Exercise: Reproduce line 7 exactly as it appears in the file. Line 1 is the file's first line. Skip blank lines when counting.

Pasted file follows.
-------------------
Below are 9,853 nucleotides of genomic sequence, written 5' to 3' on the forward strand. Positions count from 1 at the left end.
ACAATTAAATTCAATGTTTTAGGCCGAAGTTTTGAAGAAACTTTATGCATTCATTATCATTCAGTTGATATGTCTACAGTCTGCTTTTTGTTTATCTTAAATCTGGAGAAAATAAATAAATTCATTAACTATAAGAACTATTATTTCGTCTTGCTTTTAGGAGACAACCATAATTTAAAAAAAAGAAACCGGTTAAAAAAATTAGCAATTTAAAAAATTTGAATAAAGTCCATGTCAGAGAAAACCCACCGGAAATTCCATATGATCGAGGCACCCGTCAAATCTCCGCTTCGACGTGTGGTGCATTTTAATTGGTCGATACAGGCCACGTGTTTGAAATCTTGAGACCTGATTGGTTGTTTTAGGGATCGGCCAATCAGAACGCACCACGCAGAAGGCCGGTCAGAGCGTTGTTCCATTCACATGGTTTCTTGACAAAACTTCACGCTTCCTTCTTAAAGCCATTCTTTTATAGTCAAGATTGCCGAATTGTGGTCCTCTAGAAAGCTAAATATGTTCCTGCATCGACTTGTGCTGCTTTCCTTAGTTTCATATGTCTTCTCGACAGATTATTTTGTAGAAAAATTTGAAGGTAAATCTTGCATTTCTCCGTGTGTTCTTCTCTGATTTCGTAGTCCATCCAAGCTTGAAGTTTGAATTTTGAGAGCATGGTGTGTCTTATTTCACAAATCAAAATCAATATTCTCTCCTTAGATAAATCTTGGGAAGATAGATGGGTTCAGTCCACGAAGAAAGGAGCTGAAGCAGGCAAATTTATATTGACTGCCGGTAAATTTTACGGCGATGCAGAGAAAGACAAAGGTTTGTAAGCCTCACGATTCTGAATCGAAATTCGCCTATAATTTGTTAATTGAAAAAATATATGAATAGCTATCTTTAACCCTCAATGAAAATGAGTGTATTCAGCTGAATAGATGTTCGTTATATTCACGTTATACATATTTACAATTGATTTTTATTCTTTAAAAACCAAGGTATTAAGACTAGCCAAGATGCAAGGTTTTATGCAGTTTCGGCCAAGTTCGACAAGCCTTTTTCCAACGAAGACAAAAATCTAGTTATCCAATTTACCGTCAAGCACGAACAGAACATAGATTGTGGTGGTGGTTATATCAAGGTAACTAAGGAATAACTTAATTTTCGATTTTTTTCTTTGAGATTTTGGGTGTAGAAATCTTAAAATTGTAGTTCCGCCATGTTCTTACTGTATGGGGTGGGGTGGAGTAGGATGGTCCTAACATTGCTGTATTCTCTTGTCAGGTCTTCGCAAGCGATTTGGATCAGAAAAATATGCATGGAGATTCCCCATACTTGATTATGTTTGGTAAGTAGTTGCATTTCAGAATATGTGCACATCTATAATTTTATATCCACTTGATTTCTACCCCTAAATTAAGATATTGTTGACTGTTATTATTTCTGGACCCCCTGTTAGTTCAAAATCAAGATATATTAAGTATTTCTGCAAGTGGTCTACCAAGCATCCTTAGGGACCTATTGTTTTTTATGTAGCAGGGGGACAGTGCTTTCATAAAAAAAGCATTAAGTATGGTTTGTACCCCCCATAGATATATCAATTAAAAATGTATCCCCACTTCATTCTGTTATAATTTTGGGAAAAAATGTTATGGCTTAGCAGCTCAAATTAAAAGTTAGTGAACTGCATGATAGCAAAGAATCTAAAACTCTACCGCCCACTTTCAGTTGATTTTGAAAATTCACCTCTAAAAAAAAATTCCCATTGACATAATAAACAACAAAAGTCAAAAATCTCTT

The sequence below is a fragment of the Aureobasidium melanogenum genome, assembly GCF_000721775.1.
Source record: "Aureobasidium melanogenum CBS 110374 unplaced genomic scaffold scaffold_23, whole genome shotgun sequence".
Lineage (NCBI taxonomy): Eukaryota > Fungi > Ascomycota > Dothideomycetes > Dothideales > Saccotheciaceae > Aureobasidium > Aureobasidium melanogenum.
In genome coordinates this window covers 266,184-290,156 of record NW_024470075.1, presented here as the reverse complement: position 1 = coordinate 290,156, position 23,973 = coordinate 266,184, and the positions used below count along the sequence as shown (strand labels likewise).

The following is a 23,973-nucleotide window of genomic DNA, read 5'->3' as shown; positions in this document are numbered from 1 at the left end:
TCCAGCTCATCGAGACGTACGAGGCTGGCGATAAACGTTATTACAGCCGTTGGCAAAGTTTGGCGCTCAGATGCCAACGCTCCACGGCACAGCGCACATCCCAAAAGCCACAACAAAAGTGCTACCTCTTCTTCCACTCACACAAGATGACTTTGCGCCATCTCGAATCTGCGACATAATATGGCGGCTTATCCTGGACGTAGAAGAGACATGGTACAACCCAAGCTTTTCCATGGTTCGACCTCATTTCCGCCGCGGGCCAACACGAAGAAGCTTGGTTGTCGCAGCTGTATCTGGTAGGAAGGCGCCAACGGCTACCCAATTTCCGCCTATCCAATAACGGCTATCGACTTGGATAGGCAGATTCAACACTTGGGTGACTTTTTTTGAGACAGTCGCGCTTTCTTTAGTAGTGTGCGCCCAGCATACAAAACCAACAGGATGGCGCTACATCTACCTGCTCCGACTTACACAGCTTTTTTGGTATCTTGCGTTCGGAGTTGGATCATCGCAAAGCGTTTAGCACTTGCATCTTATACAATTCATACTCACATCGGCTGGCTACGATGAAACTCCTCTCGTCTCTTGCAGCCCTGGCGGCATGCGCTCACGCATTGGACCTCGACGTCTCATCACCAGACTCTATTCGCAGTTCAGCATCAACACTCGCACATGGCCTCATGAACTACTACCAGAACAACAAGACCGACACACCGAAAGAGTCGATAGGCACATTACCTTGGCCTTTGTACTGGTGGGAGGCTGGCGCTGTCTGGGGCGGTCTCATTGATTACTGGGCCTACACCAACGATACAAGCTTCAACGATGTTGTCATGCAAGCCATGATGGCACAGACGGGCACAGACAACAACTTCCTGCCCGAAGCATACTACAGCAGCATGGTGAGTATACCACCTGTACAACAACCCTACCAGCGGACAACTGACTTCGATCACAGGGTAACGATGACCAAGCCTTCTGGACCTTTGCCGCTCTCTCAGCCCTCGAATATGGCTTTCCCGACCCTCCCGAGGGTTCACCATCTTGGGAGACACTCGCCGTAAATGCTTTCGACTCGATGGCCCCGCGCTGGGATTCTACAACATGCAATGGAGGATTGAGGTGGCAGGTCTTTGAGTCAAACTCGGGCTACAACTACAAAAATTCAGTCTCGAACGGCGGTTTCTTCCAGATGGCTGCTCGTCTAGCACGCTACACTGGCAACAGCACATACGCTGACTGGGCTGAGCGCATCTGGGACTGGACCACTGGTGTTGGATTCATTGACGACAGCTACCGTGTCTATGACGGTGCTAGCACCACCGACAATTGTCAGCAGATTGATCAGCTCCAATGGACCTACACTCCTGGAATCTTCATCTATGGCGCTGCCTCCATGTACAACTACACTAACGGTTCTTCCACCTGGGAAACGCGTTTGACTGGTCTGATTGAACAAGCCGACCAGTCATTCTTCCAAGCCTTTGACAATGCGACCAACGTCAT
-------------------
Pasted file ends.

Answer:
The following is a 23,973-nucleotide window of genomic DNA, read 5'->3' as shown; positions in this document are numbered from 1 at the left end: